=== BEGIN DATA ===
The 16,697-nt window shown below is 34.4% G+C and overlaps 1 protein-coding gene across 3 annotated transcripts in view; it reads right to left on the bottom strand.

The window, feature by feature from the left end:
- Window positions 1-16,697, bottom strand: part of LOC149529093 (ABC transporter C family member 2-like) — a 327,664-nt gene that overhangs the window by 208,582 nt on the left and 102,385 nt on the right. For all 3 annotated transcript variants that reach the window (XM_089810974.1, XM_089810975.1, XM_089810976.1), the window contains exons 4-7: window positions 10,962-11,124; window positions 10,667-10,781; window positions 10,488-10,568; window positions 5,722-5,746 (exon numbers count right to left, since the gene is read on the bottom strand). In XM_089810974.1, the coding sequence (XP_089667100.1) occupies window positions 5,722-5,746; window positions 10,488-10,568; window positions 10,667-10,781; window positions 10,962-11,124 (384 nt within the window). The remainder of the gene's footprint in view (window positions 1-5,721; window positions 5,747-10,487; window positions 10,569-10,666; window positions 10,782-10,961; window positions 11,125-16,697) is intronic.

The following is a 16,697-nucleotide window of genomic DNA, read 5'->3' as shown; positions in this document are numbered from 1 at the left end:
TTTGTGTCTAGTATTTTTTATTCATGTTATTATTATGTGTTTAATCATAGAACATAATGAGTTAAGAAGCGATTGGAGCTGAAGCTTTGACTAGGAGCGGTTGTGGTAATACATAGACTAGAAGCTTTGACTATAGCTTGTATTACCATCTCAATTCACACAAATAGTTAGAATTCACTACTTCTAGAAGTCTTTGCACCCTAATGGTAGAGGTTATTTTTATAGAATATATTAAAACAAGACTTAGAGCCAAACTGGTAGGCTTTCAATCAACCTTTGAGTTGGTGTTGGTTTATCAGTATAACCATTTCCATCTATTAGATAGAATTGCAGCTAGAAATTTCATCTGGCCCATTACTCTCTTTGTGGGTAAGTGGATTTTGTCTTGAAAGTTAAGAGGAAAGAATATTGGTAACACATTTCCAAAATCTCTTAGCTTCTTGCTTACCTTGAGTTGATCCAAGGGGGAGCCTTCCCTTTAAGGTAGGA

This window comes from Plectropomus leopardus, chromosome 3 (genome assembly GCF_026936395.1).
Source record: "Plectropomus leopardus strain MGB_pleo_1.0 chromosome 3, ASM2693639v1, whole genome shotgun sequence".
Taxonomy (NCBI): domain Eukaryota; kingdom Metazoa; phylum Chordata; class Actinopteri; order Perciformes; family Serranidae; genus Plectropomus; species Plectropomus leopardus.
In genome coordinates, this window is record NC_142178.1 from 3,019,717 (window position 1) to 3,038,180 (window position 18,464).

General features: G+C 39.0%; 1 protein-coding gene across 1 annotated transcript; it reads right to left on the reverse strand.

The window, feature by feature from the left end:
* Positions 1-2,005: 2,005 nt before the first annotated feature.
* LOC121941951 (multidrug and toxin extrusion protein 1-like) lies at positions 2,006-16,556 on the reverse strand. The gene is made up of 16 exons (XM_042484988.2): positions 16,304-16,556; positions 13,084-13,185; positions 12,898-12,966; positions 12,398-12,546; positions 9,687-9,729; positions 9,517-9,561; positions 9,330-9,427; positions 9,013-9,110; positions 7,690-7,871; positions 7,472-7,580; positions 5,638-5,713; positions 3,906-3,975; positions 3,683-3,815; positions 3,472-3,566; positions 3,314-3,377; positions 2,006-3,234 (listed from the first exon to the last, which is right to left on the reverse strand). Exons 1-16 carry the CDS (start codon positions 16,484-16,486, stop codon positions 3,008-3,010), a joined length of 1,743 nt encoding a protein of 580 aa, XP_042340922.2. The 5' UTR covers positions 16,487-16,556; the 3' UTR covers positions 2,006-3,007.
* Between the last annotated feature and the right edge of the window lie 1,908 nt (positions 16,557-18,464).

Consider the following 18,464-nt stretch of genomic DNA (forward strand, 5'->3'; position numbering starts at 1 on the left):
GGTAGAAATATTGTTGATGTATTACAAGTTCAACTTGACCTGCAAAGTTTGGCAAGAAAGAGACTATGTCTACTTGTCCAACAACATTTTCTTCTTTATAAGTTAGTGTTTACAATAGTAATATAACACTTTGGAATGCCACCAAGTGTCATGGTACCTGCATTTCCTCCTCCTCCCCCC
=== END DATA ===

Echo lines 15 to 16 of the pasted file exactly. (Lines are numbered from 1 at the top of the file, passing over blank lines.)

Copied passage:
Consider the following 18,464-nt stretch of genomic DNA (forward strand, 5'->3'; position numbering starts at 1 on the left):
GGTAGAAATATTGTTGATGTATTACAAGTTCAACTTGACCTGCAAAGTTTGGCAAGAAAGAGACTATGTCTACTTGTCCAACAACATTTTCTTCTTTATAAGTTAGTGTTTACAATAGTAATATAACACTTTGGAATGCCACCAAGTGTCATGGTACCTGCATTTCCTCCTCCTCCCCCC